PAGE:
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Every politician, even a legislator, can explain his votes especially on a party line.The contents of a bill is where the influence game is played. Heck if they are certain the bill will pass they can vote against it anyway.

How legislation is constructed matters far more. I haven't seen the type of focus on the influence that committee members have on bills and senators have on homestate appointments. A chairman can personally rewrite a bill and only send it to the floor when he is satisfied that it will be supported by the leadership. It is a tremendous position of power that isn't recognized.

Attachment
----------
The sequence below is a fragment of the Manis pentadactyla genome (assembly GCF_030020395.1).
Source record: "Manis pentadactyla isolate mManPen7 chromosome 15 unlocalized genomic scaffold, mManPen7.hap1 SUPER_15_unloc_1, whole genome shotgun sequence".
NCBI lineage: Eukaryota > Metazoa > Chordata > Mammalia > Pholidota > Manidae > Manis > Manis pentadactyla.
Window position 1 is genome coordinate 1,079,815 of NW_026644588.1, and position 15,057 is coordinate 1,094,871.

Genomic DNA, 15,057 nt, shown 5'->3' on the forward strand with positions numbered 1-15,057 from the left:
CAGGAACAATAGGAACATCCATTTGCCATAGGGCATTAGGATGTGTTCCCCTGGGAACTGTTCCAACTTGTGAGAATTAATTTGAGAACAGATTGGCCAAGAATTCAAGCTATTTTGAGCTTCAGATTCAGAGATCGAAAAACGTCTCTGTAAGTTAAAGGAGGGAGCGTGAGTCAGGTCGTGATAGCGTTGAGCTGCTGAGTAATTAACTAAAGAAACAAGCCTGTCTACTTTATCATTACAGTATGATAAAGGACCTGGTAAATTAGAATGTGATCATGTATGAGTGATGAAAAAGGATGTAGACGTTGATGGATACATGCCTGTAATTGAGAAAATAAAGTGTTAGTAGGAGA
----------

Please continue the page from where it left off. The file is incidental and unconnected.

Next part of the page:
What you've identified here is an interesting extension of the "open government" culture that I think this phenomenon represents.

If Rep. Amash continues his political career in the same vein, can we count on him to continue to disclose what goes on in subcommittees?

Will he be politically neutered because he cannot be counted on to keep the details of backroom deals secret? Will he make enemies by bringing the DC unmentionables to light?

Interested to see how it plays out...

Already happened. Amash tried to oust Boehner from his position as speaker of the House.

Source: http://www.mlive.com/news/grand-rapids/index.ssf/2013/01/rep...

Since then he has been removed from the house budget committee and several Republican panels.

Source: http://www.mlive.com/news/grand-rapids/index.ssf/2012/12/jus...

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